One of the biggest scandals in the auto industry was Volkswagen’s concealment of the real amount of emissions produced by their diesel cars which have sold in large number in the US and Europe. Now, a new study conducted by MIT researchers is revealing the impact of the excess emissions on the public health.
The Volkswagen emission scandal revolved around the fact that the automaker decided to go around the environment protection rules by successfully concealing the amounts of emissions caused by their diesel cars by using a type of software. In light of this discovery, the company agreed to pay a massive fine and recalled their vehicles sold in the United States. However, Volkswagen does not face any charges in Europe or a serious inquiry.
For their study, the researchers analyzed the normal emissions of around 11 million diesel cars sold around the world between 2008 and 2015. In the United States, Volkswagen was found to have sold 482, 000 diesel vehicles which produce excess emissions. The researchers found that this can lead to 60 premature deaths across the country.
However, MIT researchers believe that the highest impact on public health will be felt in Europe. More specifically, in countries such as Germany, Poland, France, and the Czech Republic, due to the fact that those countries saw the largest sale numbers of Volkswagen diesel cars with fake emissions data. Overall, the excess emissions can lead to 1200 premature deaths across Europe.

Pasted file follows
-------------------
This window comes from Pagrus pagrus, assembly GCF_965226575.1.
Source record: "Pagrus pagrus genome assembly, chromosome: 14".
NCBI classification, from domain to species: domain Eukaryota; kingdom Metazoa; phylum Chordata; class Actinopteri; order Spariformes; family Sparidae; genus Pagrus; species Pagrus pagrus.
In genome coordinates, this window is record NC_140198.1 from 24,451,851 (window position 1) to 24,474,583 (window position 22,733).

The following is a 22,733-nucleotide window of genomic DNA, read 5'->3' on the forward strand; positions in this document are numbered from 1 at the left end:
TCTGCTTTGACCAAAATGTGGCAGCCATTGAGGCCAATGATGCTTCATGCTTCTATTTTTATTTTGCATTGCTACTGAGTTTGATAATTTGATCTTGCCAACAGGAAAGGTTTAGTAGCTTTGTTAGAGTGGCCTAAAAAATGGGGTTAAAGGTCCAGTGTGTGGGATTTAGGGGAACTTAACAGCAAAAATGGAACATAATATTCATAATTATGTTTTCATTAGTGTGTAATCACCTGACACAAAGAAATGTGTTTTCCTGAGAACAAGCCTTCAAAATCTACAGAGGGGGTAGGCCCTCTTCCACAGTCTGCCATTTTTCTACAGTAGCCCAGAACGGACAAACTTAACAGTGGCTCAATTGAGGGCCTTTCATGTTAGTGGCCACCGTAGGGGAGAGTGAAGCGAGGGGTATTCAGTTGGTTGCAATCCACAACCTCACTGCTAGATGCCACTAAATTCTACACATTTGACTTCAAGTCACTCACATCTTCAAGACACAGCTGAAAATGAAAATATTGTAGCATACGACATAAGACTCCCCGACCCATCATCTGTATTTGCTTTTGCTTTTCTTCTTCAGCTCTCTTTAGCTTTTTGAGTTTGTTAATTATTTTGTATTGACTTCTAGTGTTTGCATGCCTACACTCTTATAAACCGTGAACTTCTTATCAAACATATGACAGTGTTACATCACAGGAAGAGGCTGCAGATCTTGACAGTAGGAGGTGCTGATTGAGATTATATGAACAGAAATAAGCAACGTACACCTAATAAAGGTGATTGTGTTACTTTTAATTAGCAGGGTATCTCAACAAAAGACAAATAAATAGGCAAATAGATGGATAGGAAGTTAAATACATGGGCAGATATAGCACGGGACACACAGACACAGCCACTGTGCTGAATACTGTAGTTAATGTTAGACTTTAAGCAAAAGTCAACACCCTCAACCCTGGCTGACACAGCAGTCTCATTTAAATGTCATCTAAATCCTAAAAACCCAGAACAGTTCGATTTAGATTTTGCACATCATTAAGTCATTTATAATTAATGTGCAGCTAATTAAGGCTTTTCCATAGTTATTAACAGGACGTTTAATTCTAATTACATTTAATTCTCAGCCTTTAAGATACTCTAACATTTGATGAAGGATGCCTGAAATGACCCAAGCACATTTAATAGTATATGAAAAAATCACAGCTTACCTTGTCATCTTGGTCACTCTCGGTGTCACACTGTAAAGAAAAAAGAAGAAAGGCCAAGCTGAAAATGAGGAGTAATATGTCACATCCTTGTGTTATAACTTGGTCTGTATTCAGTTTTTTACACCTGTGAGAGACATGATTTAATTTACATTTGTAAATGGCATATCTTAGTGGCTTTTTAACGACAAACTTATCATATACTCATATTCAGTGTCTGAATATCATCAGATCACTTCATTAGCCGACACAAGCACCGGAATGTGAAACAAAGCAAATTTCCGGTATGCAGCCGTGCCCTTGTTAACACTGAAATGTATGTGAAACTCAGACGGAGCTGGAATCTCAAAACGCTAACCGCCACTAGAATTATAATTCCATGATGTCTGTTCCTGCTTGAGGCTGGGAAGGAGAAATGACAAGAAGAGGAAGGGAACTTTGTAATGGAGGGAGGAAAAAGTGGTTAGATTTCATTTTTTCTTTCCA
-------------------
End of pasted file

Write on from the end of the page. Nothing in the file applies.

However, it is worth noting that the recent study only takes into account the excess emissions caused by Volkswagen. There have been an increasing number of reports stating that the other car companies have also faked their emissions. However, this issues has not yet been investigated in detail and no other company has yet been charged.
Nonetheless, the Volkswagen emissions scandal has led European authorities to take drastic measures and impose stricter emissions rules for automakers. They also have announced the decision to implement higher environmental protection standards and implement ways to make sure that companies comply with the new rules.
Governments around the world have also started to promote electric cars more aggressively in recent years. However, the adoption rate of environmentally-friendly cars is still quite low, a UE report from 2015 revealed that only 1.2 percent of all vehicles sold that year were electric.
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